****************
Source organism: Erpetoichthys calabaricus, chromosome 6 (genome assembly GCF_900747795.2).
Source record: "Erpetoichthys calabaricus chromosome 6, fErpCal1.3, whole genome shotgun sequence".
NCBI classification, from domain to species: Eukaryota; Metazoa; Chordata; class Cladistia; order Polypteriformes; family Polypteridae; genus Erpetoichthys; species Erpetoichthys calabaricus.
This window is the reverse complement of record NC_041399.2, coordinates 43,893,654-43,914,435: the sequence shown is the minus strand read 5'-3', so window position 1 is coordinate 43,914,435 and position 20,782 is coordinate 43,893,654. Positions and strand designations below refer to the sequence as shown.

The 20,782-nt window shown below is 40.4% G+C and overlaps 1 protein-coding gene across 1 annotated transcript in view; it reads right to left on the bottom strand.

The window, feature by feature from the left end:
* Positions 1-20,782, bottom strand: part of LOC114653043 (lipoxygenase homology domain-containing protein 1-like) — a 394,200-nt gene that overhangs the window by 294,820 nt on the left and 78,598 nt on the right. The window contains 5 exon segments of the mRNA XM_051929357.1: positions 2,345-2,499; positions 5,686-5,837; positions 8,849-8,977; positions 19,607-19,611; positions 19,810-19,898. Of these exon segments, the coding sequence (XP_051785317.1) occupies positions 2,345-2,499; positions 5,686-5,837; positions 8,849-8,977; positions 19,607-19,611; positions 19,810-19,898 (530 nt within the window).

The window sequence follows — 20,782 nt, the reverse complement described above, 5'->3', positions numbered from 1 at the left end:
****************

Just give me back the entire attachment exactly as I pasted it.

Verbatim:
Source organism: Erpetoichthys calabaricus, chromosome 6 (genome assembly GCF_900747795.2).
Source record: "Erpetoichthys calabaricus chromosome 6, fErpCal1.3, whole genome shotgun sequence".
NCBI classification, from domain to species: Eukaryota; Metazoa; Chordata; class Cladistia; order Polypteriformes; family Polypteridae; genus Erpetoichthys; species Erpetoichthys calabaricus.
This window is the reverse complement of record NC_041399.2, coordinates 43,893,654-43,914,435: the sequence shown is the minus strand read 5'-3', so window position 1 is coordinate 43,914,435 and position 20,782 is coordinate 43,893,654. Positions and strand designations below refer to the sequence as shown.

The 20,782-nt window shown below is 40.4% G+C and overlaps 1 protein-coding gene across 1 annotated transcript in view; it reads right to left on the bottom strand.

The window, feature by feature from the left end:
* Positions 1-20,782, bottom strand: part of LOC114653043 (lipoxygenase homology domain-containing protein 1-like) — a 394,200-nt gene that overhangs the window by 294,820 nt on the left and 78,598 nt on the right. The window contains 5 exon segments of the mRNA XM_051929357.1: positions 2,345-2,499; positions 5,686-5,837; positions 8,849-8,977; positions 19,607-19,611; positions 19,810-19,898. Of these exon segments, the coding sequence (XP_051785317.1) occupies positions 2,345-2,499; positions 5,686-5,837; positions 8,849-8,977; positions 19,607-19,611; positions 19,810-19,898 (530 nt within the window).

The window sequence follows — 20,782 nt, the reverse complement described above, 5'->3', positions numbered from 1 at the left end: